By the end, she makes a convincing case that the coalition has in effect prosecuted a callous four-year “war on the weakest” in our society. You can’t help but share in her icy judgments of Cameron, Osborne, Gove and co, and particularly the hapless work and pensions secretary Iain Duncan Smith, who didn’t even turn up for the parliamentary debate on the bedroom tax in November 2013. Tory high jinks during that same debate, with one MP pretending to nod off and another making jokes about the name of the tax, suggested too many MPs have become out of touch with common decency, let alone with vast parts of the country.
O’Hara also helpfully dissects the ways in which a Benefits Street-style political narrative has made welfare so much more publicly unpopular. Alarmist references to the size of the benefits bill fail to make clear that the figure also includes pensions and subsidies for the working poor; the extent of welfare fraud is vastly overstated; the much publicised, and apparently reasonable, “cap” of £26,000 punishes large families and saves relatively little money in overall terms; government press releases make continual use of emotive phrases such as “dependence”, “entrenched” and “addiction”.
Without robust enough challenge from either the compliant Liberal Democrats or the official opposition, the state has been slashed. Meanwhile, the official narrative has subtly shifted from deficit-cutting necessity and “We’re all in it together”, to a leaner, meaner state – oh, and let’s kick out the Romanian hordes.
What’s keeping people afloat are the remnants of the state and the real Big, but now Battered, Society: what’s left of voluntary and community action, and the numerous activist campaigns that have sprung up in recent years. Even so, such is the level of distrust and anger among large parts of the population, O’Hara warns, that a rerun of the 2011 riots is entirely possible.
Both books, but particularly O’Hara’s, should be required reading for every MP, peer, councillor, civil servant and commentator. The fury and sense of powerlessness that so many people feel at government policy beam out of every page.
• To order Harry’s Last Stand for £9.74 (RRP £12.99) and Austerity Bites for £15.99 (RRP £19.99) with free UK p&p call Guardian book service on 0330 333 6846 or go to guardianbookshop.co.uk
Below, my column in Education Guardian today.
A few weeks ago this newspaper published a piece by Sarah Vine, Daily Mail columnist and wife of the education secretary, Micheal Gove, explaining why they had decided to send their daughter to a London state school.
It was a funny and lively article, and I agreed with just about every word. I was particularly drawn to Vine’s argument about the importance of educating students with very different interests and talents alongside one another, her belief that state schools produce more rounded, socially open citizens and her surprisingly robust criticism of the exclusivity and excessive competition of so much of the private sector.
Yet as time has gone on, Vine’s article has unsettled me. Why? Am I being irrational or ungenerous, unable to welcome even the spouse of an uncompromising Tory frontbencher over to “our” side of the educational divide?
Read the rest of the article here.
Below, my latest piece in Guardian Comment, on education’s growing culture of overwork, and how it is affecting children and parents.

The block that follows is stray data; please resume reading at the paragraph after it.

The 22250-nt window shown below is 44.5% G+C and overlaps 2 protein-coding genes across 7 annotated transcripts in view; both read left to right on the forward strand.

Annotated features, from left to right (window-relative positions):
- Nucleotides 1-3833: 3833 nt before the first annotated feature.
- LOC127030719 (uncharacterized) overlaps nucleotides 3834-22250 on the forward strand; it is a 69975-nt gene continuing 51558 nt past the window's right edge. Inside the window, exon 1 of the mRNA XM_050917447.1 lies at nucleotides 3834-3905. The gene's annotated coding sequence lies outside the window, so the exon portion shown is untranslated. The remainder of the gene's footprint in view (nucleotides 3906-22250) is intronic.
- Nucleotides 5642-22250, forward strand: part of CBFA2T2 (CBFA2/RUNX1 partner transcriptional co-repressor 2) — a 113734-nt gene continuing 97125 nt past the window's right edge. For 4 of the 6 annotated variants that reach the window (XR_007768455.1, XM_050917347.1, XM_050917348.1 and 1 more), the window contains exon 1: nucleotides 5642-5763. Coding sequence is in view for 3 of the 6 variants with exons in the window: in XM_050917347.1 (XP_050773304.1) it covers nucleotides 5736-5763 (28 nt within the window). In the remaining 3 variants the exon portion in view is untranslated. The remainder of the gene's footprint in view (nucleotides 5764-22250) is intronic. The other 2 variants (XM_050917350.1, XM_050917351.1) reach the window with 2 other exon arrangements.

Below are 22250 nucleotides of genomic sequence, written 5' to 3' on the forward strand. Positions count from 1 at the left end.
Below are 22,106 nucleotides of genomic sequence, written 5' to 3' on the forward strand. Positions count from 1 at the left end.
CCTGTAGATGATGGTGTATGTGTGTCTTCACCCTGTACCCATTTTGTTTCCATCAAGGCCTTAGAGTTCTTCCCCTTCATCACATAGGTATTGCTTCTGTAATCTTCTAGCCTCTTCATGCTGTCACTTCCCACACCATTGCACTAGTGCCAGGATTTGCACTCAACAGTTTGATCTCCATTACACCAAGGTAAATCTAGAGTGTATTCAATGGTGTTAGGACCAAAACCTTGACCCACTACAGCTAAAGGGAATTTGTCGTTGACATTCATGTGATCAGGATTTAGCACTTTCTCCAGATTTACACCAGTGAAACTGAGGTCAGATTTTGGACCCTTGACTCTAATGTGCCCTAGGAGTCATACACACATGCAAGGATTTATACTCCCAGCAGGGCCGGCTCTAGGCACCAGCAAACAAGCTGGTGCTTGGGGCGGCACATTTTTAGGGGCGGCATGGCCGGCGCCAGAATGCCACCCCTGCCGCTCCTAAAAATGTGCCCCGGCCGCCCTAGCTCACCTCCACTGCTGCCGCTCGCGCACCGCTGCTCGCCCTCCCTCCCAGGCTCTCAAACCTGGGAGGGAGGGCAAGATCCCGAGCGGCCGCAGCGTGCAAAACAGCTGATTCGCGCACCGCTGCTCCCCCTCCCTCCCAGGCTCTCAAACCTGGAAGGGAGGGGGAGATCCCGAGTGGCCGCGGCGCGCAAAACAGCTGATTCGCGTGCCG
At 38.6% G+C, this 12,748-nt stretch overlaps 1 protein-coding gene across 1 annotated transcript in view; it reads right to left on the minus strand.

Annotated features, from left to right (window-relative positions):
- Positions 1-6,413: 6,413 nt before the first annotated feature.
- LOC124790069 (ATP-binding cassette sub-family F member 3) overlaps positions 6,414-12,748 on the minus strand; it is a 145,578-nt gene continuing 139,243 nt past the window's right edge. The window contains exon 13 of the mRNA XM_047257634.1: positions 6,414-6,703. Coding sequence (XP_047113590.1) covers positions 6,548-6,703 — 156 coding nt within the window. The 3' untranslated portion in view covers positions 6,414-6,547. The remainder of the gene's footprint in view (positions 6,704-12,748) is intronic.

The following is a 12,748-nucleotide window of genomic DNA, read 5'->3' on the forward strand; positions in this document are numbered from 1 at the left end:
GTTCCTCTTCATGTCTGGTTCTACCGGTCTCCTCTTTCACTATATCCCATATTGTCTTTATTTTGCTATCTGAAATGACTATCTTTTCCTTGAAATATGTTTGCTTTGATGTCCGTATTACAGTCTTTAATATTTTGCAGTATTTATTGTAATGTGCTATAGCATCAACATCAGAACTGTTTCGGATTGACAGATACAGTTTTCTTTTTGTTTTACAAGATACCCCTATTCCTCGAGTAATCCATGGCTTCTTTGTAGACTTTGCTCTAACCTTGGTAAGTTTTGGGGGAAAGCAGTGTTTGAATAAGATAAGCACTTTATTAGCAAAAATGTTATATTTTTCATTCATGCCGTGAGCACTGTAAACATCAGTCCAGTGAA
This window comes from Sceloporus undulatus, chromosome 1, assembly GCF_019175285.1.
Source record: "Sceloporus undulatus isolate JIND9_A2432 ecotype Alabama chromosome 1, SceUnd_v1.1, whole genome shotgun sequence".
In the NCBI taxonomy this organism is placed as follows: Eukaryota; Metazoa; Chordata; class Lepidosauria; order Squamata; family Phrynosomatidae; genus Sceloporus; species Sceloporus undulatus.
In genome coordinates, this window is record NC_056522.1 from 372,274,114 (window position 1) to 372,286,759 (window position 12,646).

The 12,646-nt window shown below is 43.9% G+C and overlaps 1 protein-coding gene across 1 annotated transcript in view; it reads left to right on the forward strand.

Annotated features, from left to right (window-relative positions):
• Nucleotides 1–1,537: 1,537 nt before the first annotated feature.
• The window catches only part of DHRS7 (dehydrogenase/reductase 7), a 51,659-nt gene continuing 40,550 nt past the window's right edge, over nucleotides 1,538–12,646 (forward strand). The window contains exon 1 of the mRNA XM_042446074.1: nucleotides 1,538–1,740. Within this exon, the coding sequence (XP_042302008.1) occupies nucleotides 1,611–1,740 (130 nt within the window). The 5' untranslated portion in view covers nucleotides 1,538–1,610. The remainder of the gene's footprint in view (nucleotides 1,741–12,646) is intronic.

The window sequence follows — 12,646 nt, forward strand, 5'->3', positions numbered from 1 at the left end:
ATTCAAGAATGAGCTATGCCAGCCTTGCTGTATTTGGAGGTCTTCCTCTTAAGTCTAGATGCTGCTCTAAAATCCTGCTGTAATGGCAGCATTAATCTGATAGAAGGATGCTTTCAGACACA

Do you know a ghost child? Are you possibly raising one? A report this week by the Association of Teachers and Lecturers (ATL) pinpoints a worrying new phenomenon – the institutionalised infant, a whey-faced creature, stuck in school for 10 hours a day, the child of commuting parents possibly, wandering from playground to desk to after-school club without real purpose, nodding off through boredom and fatigue.
The sad thing is, as yet another timely ATL report brings home, the ghost child is increasingly likely to be taught by the ghost adult – a teacher grey with fatigue and stress, stuck at school for 10 hours or more a day, wandering from duty to duty in playground, classroom or after-school club. Both, it seems, are part of a culture that increasingly overworks our citizens, from a younger and younger age, in the often fruitless quest for job security and social mobility.
Read the rest of the article here.
Below, my latest piece in Guardian education…..
Michael Russell, cabinet secretary for education in the SNP government, who declared himself ‘stunned’ at recently announced English plans to allow unqualified teachers into classrooms. Photograph: Murdo MacLeod
Last week, a British education minister spoke eloquently of the necessity of a highly qualified teaching profession, free university learning and the vital importance of public education as a “societal, not just an individual, good”.
No, Michael Gove has not had a radical change of heart over the summer break. The minister in question was Michael Russell, cabinet secretary for education in the SNP government. He and I were sharing a platform at a packed session at this year’s Edinburgh book festival on “the value of education”, with many cogent and passionate contributions from leading academics and educationalists.
Last month I attended a fascinating discussion about the Finnish school system by Pasi Sahlberg, author of Finnish Lessons, an account of how Finland created one of the most successful school systems in the world. In this brief extract from Pasi’s talk, he explains how, in order to create a high quality universal system, the Finns had, first, to abolish private and selective education, which created an unacceptable gap in achievement. This then prompted me to ask a question……… read on.